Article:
What is the importance of solitary focal bony FDG-uptake on 18F-FDG PET-CT of known cancer patients?
© Sonoda et al; licensee BioMed Central Ltd. 2014
Published: 9 October 2014
18F-FDG-PET-CT plays an important role in oncology staging. While the presence of multiple FDG-avid lesions on PET-CT in the context of known malignancy is generally considered metastases, the exact significance of solitary FDG-avid-lesions remains unknown. This study was undertaken to evaluate the significance of solitary bony lesions on PET-CT of oncology patients.
Retrospective review of 15,645 PET-CT studies was performed. Further evaluation of solitary bony FDG-avid lesions was carried out by conventional imaging, follow-up and biopsy studies. Spontaneous resolution on subsequent PET-CT without a change in therapy was considered benign while progression was considered malignant.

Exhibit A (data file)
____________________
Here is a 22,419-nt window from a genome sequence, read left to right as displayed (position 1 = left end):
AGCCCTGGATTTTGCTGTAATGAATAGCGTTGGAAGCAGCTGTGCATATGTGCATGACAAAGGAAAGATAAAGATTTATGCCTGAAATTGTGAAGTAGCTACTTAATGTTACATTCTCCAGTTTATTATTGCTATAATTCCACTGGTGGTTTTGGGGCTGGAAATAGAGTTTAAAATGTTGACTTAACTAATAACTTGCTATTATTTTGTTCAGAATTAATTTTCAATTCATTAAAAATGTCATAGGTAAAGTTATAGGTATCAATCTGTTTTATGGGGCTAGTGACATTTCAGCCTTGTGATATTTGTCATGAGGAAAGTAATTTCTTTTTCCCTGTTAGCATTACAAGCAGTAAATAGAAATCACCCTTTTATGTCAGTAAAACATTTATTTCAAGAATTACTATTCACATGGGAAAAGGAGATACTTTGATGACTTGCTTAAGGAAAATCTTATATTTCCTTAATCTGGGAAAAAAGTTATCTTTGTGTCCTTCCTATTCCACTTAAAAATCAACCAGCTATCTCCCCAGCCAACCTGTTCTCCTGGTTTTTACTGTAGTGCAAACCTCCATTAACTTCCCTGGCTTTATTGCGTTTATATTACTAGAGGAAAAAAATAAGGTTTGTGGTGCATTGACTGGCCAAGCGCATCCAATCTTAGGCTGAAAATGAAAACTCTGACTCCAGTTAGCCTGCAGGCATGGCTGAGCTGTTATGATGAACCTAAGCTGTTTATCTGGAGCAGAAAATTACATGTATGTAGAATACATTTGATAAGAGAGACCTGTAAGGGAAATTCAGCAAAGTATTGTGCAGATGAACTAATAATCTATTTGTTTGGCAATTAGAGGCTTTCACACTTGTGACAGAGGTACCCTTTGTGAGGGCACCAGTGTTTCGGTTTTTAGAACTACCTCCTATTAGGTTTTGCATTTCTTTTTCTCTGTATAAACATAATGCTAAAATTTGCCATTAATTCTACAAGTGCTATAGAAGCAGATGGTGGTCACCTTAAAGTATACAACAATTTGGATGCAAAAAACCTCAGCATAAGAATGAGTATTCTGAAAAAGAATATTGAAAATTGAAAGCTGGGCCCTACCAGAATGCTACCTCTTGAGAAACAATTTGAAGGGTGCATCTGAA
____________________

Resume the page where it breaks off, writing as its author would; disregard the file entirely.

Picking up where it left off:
(3%) cases were found to have single FDG-avid skeletal lesions, of which 16 were due to uptake at the primary bony malignancy, and 42 were not further-investigated/passed away, hence excluded. Of the remaining 303 lesions 276 (91%) were confirmed as metastases, 27 (9%) proven benign (10 by imaging, 5 by biopsy and12 by follow-up).
Of 276 metastases (SUVmax 9.6+/-6.6); 191 were lytic, 45 sclerotic, 21 mixed and 19 normal on CT. Of 27 benign (SUVmax 3.8+/-2.8); 2 were lytic, 7 sclerotic, 2 mixed and 16 normal on CT. PPV of PET-CT on lytic, sclerotic, mixed and normal lesions on CT are 99%, 87%, 91% and 54% respectively. There was significant difference in SUVmax between malignant/benign lesions (P<0.001).
PET-CT correctly upstaged in 83/303 (27%) cases, but incorrectly upstaged or suggested further investigation in 18/303 (6%) cases.
Solitary skeletal FDG-uptake on 18F-FDG-PET-CT in patients with known malignancy is just as significant as multiple skeletal FDG-uptake, carrying high risk of metastases.
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